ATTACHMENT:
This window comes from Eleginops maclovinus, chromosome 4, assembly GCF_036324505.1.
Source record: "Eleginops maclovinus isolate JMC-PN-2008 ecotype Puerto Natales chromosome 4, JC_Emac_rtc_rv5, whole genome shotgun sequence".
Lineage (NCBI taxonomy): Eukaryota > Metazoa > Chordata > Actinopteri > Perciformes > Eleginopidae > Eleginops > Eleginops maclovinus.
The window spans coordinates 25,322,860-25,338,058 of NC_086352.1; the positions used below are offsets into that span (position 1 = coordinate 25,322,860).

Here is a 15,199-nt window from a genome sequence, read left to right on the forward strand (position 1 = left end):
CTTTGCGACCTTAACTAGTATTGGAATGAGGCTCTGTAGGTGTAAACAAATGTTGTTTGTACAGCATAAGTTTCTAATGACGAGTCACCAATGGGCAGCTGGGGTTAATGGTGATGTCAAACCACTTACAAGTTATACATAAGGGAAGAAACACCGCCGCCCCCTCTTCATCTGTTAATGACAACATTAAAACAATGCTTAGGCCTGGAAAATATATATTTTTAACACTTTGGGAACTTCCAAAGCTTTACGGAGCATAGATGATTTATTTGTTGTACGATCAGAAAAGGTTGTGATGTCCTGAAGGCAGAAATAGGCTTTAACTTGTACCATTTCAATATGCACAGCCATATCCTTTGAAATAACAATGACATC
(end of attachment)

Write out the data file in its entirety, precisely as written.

This window comes from Eleginops maclovinus, chromosome 4, assembly GCF_036324505.1.
Source record: "Eleginops maclovinus isolate JMC-PN-2008 ecotype Puerto Natales chromosome 4, JC_Emac_rtc_rv5, whole genome shotgun sequence".
Lineage (NCBI taxonomy): Eukaryota > Metazoa > Chordata > Actinopteri > Perciformes > Eleginopidae > Eleginops > Eleginops maclovinus.
The window spans coordinates 25,322,860-25,338,058 of NC_086352.1; the positions used below are offsets into that span (position 1 = coordinate 25,322,860).

Here is a 15,199-nt window from a genome sequence, read left to right on the forward strand (position 1 = left end):
CTTTGCGACCTTAACTAGTATTGGAATGAGGCTCTGTAGGTGTAAACAAATGTTGTTTGTACAGCATAAGTTTCTAATGACGAGTCACCAATGGGCAGCTGGGGTTAATGGTGATGTCAAACCACTTACAAGTTATACATAAGGGAAGAAACACCGCCGCCCCCTCTTCATCTGTTAATGACAACATTAAAACAATGCTTAGGCCTGGAAAATATATATTTTTAACACTTTGGGAACTTCCAAAGCTTTACGGAGCATAGATGATTTATTTGTTGTACGATCAGAAAAGGTTGTGATGTCCTGAAGGCAGAAATAGGCTTTAACTTGTACCATTTCAATATGCACAGCCATATCCTTTGAAATAACAATGACATC